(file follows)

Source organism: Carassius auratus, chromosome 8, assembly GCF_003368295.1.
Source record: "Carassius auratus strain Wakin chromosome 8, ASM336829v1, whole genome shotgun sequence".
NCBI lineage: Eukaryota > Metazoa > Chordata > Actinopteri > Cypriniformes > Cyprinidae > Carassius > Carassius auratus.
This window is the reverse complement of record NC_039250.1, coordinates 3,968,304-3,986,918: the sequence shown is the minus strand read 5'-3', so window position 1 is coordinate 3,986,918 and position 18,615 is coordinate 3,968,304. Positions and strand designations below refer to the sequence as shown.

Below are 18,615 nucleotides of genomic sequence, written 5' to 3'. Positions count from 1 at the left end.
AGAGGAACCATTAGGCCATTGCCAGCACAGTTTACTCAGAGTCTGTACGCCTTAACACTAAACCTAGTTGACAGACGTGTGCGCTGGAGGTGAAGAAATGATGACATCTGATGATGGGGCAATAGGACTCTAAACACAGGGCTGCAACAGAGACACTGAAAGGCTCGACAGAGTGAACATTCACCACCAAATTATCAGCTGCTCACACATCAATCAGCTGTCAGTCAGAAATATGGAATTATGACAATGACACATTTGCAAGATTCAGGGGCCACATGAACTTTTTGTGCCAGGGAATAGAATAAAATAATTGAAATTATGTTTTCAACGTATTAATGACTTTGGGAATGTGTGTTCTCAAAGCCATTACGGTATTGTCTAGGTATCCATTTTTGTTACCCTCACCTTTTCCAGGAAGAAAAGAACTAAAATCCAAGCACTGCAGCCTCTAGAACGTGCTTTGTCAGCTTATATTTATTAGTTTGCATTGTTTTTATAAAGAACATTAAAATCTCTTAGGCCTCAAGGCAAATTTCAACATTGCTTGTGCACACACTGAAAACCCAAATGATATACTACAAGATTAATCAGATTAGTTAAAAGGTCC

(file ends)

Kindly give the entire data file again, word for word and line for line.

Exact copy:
Source organism: Carassius auratus, chromosome 8, assembly GCF_003368295.1.
Source record: "Carassius auratus strain Wakin chromosome 8, ASM336829v1, whole genome shotgun sequence".
NCBI lineage: Eukaryota > Metazoa > Chordata > Actinopteri > Cypriniformes > Cyprinidae > Carassius > Carassius auratus.
This window is the reverse complement of record NC_039250.1, coordinates 3,968,304-3,986,918: the sequence shown is the minus strand read 5'-3', so window position 1 is coordinate 3,986,918 and position 18,615 is coordinate 3,968,304. Positions and strand designations below refer to the sequence as shown.

Below are 18,615 nucleotides of genomic sequence, written 5' to 3'. Positions count from 1 at the left end.
AGAGGAACCATTAGGCCATTGCCAGCACAGTTTACTCAGAGTCTGTACGCCTTAACACTAAACCTAGTTGACAGACGTGTGCGCTGGAGGTGAAGAAATGATGACATCTGATGATGGGGCAATAGGACTCTAAACACAGGGCTGCAACAGAGACACTGAAAGGCTCGACAGAGTGAACATTCACCACCAAATTATCAGCTGCTCACACATCAATCAGCTGTCAGTCAGAAATATGGAATTATGACAATGACACATTTGCAAGATTCAGGGGCCACATGAACTTTTTGTGCCAGGGAATAGAATAAAATAATTGAAATTATGTTTTCAACGTATTAATGACTTTGGGAATGTGTGTTCTCAAAGCCATTACGGTATTGTCTAGGTATCCATTTTTGTTACCCTCACCTTTTCCAGGAAGAAAAGAACTAAAATCCAAGCACTGCAGCCTCTAGAACGTGCTTTGTCAGCTTATATTTATTAGTTTGCATTGTTTTTATAAAGAACATTAAAATCTCTTAGGCCTCAAGGCAAATTTCAACATTGCTTGTGCACACACTGAAAACCCAAATGATATACTACAAGATTAATCAGATTAGTTAAAAGGTCC